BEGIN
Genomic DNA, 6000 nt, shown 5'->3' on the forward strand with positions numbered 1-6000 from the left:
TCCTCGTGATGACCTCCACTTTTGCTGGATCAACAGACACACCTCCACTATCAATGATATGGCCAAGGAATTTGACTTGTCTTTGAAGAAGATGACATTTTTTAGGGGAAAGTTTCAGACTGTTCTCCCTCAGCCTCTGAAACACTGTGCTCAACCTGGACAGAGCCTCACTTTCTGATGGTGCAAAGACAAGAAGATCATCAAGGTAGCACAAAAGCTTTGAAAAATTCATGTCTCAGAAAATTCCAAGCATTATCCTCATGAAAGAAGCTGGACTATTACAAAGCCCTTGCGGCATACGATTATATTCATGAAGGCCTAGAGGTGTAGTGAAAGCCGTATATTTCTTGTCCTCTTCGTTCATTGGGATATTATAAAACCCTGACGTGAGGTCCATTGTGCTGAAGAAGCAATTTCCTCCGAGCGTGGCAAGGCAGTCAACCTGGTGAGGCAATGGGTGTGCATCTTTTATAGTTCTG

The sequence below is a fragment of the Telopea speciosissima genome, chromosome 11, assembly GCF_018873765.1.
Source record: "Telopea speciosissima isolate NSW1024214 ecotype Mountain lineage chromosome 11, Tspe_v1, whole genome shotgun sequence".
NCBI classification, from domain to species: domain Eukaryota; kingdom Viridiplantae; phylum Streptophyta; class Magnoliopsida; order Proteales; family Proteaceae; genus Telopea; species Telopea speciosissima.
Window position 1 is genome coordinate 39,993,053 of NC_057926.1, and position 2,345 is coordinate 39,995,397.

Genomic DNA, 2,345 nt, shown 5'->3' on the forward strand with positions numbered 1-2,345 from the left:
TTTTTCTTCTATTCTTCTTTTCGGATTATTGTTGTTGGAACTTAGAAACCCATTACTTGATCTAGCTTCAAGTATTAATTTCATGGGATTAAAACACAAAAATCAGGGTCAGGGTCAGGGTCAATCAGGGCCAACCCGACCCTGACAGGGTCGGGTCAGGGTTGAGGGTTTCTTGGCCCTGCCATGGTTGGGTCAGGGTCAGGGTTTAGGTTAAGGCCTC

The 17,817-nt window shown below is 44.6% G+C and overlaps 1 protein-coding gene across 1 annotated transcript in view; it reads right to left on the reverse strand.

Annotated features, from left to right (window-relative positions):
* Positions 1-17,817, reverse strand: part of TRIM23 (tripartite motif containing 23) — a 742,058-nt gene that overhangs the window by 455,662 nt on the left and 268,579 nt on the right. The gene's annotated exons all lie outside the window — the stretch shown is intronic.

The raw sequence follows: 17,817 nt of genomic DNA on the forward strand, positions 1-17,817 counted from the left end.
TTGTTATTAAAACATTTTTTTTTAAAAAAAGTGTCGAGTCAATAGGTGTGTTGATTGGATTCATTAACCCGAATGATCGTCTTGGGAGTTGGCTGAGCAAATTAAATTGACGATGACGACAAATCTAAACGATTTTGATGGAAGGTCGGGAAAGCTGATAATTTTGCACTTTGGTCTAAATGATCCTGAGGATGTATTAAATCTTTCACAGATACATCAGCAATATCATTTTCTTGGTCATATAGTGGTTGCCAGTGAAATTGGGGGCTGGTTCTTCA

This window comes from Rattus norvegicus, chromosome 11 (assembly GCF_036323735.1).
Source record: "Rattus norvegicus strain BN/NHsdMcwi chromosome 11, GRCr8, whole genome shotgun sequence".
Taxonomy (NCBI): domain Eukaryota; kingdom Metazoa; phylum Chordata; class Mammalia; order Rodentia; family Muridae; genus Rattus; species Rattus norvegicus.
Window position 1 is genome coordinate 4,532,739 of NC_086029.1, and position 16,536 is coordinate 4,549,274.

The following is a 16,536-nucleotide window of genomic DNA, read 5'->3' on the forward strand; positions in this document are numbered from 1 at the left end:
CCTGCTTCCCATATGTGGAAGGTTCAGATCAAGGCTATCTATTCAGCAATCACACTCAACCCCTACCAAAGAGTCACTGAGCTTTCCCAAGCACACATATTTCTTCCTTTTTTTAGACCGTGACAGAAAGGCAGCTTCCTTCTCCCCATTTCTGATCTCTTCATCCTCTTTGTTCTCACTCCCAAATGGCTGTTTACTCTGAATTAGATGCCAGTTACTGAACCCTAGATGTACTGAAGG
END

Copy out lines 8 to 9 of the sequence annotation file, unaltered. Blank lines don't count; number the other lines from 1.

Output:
TTTTTCTTCTATTCTTCTTTTCGGATTATTGTTGTTGGAACTTAGAAACCCATTACTTGATCTAGCTTCAAGTATTAATTTCATGGGATTAAAACACAAAAATCAGGGTCAGGGTCAGGGTCAATCAGGGCCAACCCGACCCTGACAGGGTCGGGTCAGGGTTGAGGGTTTCTTGGCCCTGCCATGGTTGGGTCAGGGTCAGGGTTTAGGTTAAGGCCTC

The 17,817-nt window shown below is 44.6% G+C and overlaps 1 protein-coding gene across 1 annotated transcript in view; it reads right to left on the reverse strand.